SkyFar, a recently released iOS action game, has been accused of ripping off Vlambeer's upcoming title Luftrausers, calling in allegations of cloning that Vlambeer is all too familiar with.
SkyFar's aesthetic, gameplay and controls all closely mirror those of Luftrausers, a version of which is currently available online as a Flash game. Both titles feature dogfighting warplanes and silhouette-based sprites, and relatively simple control schemes letting players steer their planes, fire off afterburners and shoot down enemies. Luftrausers will feature customizable ships and missions when it launches later this spring on PC, Linux, Mac, PS3 and PS Vita — SkyFar lacks those extra features, instead offering a single score-chasing mode.
A number of mobile developers and journalists took to Twitter to accuse the game of cloning Vlambeer's upcoming title.
AGH. Can we please let Vlambeer release one game without some douchebag cloning it? Just one? pocketgamer.co.uk/r/iPhone/SkyFa…— Craig Stern (@sinisterdesign) April 22, 2013
One of these days Vlambeer will be the first ones to release a game of theirs on the App Store- forums.toucharcade.com/showthread.php…— Eli Hodapp (@hodapp) April 22, 2013
Vlambeer's Rami Ismail commented on Twitter earlier today that he hadn't yet looked into the supposed clone.
Oh dear, I am in a foreign train completely incapable of checking into the LUFTRAUSERS clone thing for a few hours. God, not this again :(— Rami Ismail (@tha_rami) April 22, 2013
Vlambeer is no stranger to having its games duplicated before they're even released. In 2010, Vlambeer released a Flash game titled Radical Fishing, which the studio decided to flesh out into a larger mobile offering. In 2011, Gamenauts released a title called Ninja Fishing, which featured many of the same elements present in Vlambeer's Flash game. As detailed in this Polygon feature, the duplication led Vlambeer to temporarily halt development on their game altogether, before releasing it as Ridiculous Fishing earlier this year.
We've reached out to SkyFar developer Rubiq Lab to comment on the cloning allegations, and to Ismail to see if Vlambeer has reached out to the studio. We will update this post with more information as we have it.
Update: Ismail has responded to our requests, telling Polygon that Rubiq Lab has been in touch with Vlambeer and denied completely that the game is a clone of Luftrausers.
"The developer of the clone has gotten in touch with us after Twitter exploded and let us know that 'acttuly we genrated our assets, Codes and all newly [sic]' and that the gameplay as indicated on the screenshots 'is not there in game as in the screen shots. We just done those screnshots for public attraction [sic],'" Ismail said. "They signed off with the note that 'we really dont think it links your game at all.'"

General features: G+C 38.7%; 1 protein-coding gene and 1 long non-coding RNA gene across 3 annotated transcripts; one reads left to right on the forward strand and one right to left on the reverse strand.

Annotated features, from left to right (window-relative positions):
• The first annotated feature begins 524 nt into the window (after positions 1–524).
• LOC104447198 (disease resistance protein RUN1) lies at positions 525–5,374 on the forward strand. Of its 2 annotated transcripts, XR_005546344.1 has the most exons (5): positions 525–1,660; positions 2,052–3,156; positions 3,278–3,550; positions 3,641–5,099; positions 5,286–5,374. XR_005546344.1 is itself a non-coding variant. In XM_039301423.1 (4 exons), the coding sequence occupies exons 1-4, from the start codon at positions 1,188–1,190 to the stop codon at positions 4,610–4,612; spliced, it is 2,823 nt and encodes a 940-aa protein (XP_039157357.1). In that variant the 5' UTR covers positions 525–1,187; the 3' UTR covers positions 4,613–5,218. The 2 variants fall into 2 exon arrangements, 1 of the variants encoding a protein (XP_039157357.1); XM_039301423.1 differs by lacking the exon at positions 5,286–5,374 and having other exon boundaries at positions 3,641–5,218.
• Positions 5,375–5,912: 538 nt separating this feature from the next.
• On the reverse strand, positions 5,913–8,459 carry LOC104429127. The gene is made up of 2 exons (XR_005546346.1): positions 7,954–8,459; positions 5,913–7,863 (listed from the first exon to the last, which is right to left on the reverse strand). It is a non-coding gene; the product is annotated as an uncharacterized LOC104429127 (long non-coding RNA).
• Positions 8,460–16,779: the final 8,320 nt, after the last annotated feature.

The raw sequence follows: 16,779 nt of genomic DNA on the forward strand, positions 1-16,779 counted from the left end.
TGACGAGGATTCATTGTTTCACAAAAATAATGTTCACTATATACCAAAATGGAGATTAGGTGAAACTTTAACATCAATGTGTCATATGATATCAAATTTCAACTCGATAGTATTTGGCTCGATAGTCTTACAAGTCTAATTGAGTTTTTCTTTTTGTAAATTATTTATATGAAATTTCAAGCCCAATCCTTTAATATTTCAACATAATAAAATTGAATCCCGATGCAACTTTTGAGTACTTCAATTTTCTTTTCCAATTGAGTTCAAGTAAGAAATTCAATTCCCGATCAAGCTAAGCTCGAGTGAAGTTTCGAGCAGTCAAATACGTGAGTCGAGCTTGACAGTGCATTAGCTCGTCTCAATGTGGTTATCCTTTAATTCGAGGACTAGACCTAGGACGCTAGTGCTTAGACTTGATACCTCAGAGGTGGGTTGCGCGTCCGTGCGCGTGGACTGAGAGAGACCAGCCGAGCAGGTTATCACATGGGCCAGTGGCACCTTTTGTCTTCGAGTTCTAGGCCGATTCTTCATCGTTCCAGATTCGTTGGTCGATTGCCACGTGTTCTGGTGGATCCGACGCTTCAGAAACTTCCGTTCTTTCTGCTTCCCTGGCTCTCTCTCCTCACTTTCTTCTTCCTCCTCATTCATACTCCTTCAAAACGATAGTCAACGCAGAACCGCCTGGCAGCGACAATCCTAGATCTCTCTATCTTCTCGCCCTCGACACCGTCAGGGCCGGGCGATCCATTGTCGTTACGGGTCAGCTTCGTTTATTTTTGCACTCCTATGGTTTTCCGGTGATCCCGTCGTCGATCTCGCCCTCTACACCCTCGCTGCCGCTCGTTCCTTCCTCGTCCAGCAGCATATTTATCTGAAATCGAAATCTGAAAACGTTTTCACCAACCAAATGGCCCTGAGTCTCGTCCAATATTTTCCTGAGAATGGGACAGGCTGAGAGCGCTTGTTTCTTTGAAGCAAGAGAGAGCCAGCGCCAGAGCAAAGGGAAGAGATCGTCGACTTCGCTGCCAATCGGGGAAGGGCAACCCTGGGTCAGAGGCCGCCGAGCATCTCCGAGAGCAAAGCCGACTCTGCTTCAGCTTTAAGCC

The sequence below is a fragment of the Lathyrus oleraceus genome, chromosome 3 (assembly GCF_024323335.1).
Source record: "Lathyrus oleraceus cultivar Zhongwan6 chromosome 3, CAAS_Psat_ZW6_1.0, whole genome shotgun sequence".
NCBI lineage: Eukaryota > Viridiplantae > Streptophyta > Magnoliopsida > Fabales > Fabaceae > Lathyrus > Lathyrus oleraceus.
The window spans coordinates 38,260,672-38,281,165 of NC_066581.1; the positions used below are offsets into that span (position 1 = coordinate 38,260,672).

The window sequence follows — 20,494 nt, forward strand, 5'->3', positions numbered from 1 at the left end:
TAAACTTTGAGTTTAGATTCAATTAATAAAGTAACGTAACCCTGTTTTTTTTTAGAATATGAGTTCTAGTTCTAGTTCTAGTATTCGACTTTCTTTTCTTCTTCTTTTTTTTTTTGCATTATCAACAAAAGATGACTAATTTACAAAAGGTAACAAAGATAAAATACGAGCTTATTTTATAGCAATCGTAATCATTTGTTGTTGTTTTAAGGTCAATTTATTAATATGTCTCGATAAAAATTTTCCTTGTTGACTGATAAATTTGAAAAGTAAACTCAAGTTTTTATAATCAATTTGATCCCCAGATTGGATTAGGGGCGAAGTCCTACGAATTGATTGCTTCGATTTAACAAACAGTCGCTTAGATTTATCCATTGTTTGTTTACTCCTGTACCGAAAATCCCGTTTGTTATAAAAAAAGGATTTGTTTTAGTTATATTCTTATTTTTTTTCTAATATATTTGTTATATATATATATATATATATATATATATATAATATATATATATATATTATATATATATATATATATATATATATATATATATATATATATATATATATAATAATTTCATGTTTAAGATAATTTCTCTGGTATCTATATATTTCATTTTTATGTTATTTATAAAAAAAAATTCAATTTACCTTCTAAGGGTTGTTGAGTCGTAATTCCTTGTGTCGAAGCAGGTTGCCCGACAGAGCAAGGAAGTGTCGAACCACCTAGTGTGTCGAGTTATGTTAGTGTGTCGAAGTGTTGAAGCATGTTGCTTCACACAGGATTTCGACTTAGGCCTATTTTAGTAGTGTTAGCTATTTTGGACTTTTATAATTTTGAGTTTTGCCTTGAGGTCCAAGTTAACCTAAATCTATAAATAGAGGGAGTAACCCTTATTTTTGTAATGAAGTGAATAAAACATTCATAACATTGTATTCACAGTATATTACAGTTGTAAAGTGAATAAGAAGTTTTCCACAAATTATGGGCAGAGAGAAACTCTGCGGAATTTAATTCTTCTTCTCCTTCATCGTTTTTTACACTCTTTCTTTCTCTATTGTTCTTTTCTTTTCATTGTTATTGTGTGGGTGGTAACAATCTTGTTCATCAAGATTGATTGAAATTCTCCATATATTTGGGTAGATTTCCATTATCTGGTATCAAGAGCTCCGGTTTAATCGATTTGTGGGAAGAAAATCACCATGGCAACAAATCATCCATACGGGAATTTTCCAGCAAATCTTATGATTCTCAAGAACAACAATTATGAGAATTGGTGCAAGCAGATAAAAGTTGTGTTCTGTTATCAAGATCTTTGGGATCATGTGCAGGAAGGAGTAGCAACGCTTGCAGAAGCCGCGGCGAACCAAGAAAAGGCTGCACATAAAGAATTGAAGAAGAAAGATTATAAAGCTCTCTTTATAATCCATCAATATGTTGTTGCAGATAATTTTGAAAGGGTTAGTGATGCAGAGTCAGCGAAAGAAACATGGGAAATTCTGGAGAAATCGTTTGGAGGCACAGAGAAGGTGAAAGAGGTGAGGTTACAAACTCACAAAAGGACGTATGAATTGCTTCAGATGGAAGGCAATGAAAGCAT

Ismail said that the studio is talking to Apple and Google to see what they can do to resolve the issue, and hopes to keep Vlambeer out of "yet another clone war." He also added that SkyFar serves as an example of why Luftrausers isn't coming to mobile, as the controls leave much to be desired on a touchscreen.
Despite the annoyance of cloning, Ismail said the studio won't abandon its release model of dropping bite-sized, Flash versions of their games before the full product launches.
"Ultimately, we refuse to accept this as a part of our industry," Ismail said. "We believe that showing our games to our fans early is a better way of developing Vlambeer games than keeping secrets and just dropping the final result on people when it's done."
Ismail's full statement to Polygon is posted below.
We obviously endured a bit of a scare when news arrived of LUFTRAUSERS being cloned and released ahead of our own release schedule by another developer. This time, however, it's not 'just' the idea of the game that has been cloned, but also the visual style. This gives us much more room to fight the whole thing, and we fully intend to. The developer of the clone has gotten in touch with us after Twitter exploded and let us know that 'acttuly we genrated our assets, Codes and all newly' and that the gameplay as indicated on the screenshots 'is not there in game as in the screen shots. We just done those screnshots for public attraction'. They signed off with the note that 'we really dont think it links your game at all'.